Investigators probing Michael Schumacher's accident on Wednesday ruled out faulty skis, inadequate signage and excessive speed as possible causes of his life-threatening off-piste fall in the French Alps.
They said signs marking the edge of the piste Schumacher skied off just before the accident on December 29 were in line with legal requirements, his rented skis were in perfect condition, and the Formula One legend had appeared in control of his speed.
The seven-time world champion has been in a medically-induced coma since he fell on an off-piste section between two regular slopes in the ski resort of Meribel and slammed his head on a rock, prompting his evacuation to a hospital in the city of Grenoble.
Investigators are seeking to determine why the accident happened, and whether anyone -- the resort, the ski rental shop, Schumacher himself -- is at fault.
Patrick Quincy, the prosecutor in charge of the probe, told reporters at a press conference that rules determining how to mark the edges of ski slopes in France had been "respected" and that the racing driver had deliberately skied into the off-piste area.
The skis, meanwhile, were "not the cause of the accident" and the bindings were "in good condition", said Stephane Bozon, one of the policemen involved in the probe, following speculation a safety release on Schumacher's skis did not operate properly.
He was skiing "at a completely normal speed for this type of terrain and for a good skier," Bozon added at the press conference in Albertville, not far from Grenoble.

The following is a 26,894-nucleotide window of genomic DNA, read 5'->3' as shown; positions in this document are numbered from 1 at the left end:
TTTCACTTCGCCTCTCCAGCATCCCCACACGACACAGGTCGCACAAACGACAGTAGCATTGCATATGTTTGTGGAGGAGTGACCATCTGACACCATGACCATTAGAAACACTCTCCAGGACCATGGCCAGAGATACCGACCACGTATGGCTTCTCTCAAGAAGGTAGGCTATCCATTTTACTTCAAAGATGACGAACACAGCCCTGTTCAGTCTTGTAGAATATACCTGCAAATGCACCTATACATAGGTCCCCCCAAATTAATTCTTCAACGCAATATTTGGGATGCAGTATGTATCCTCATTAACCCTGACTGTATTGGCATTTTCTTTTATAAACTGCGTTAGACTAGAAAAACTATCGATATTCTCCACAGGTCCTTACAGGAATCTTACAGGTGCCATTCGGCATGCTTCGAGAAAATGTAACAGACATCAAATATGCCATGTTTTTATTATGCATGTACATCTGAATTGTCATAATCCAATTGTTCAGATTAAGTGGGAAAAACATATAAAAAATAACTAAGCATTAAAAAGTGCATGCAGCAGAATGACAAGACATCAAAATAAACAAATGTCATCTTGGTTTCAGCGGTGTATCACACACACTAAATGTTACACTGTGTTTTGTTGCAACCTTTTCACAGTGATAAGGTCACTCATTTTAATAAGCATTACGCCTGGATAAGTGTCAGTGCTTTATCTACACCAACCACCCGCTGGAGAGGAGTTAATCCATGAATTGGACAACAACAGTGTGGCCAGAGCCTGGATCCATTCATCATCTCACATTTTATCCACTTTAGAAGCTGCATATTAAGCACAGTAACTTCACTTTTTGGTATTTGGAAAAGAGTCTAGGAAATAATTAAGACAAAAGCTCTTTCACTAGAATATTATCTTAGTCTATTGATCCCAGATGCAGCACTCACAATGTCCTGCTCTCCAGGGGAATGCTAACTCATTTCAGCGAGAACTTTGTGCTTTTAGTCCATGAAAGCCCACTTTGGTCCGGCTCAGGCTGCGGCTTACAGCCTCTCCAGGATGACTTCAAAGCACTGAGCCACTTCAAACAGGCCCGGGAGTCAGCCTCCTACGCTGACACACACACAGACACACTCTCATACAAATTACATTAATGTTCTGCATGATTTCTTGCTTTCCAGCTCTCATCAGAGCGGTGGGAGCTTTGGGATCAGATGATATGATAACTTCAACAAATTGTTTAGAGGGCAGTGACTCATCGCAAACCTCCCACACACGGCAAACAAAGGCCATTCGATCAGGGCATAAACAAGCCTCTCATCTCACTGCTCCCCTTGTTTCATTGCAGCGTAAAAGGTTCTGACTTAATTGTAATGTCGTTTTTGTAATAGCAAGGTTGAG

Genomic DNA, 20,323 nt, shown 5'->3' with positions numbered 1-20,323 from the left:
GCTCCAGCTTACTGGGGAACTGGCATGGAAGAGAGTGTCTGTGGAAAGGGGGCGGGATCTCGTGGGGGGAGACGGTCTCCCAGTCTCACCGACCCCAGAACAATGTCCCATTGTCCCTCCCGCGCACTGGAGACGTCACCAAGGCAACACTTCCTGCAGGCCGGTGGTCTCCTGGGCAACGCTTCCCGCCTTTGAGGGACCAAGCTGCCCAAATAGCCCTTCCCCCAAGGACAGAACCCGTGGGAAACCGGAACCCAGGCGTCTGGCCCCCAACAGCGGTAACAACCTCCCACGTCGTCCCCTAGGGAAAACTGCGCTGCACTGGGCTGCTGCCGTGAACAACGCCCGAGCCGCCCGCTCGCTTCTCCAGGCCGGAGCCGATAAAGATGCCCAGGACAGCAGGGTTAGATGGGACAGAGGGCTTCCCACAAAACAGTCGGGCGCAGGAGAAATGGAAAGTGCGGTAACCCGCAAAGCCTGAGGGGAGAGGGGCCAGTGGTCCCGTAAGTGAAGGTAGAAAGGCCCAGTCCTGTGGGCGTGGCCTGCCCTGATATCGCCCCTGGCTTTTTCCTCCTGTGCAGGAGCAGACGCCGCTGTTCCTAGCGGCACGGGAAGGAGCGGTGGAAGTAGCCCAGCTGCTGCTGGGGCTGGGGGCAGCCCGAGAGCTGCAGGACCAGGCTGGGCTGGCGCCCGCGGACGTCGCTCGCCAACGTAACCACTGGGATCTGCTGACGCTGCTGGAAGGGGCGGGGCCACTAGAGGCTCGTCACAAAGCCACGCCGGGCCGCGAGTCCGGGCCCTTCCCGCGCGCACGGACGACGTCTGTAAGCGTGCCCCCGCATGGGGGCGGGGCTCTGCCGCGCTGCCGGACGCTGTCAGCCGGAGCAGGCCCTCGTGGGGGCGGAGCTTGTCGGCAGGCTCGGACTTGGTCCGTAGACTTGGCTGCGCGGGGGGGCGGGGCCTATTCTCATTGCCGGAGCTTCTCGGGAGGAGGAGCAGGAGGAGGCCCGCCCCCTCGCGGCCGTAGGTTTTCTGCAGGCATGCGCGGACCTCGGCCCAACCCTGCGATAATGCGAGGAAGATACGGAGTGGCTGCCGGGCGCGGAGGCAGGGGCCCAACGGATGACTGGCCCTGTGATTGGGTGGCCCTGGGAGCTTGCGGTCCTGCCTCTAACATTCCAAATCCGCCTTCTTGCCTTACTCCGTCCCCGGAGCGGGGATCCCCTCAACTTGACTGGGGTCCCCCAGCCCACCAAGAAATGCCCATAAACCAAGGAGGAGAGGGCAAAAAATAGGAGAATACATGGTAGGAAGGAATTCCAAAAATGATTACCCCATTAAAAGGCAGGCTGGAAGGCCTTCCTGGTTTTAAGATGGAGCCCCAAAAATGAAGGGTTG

Much has been said about a camera that Schumacher had strapped onto his helmet at the time of the accident, and investigators said they had been able to retrieve the footage and look at it.
Schumacher's manager Sabine Kehm had denied last week that he was skiing fast "because it appears he helped a friend who had just fallen".
Quincy said the footage on the camera lasted only two minutes, but that the racer cannot be seen helping anyone.
A flight attendant had also claimed to have inadvertently caught Schumacher's fall on his smartphone while he filmed his girlfriend on the slopes, and pledged to hand the video over to police, German news magazine Der Spiegel reported.
But Quincy said investigators had so far not received any such footage and that he was "doubtful" of the claim.
Schumacher appears to have skied on a partially covered rock, lost his balance and fallen on another rock further down, he added. The impact was so strong it split his helmet in two.
The accident has shocked Schumacher's legions of fans and devastated his wife Corinna and two teenage children.
Scores of reporters, television crews and photographers have descended on the hospital in Grenoble, putting pressure on staff as the establishment tries to deal with the impact of having a famous patient.
On Tuesday, Corinna Schumacher pleaded with the media to leave her family and the doctors alone.
Schumacher dominated Formula One before retiring in 2012, winning more titles than any other driver and enjoying 91 Grand Prix victories between 1994 and 2004.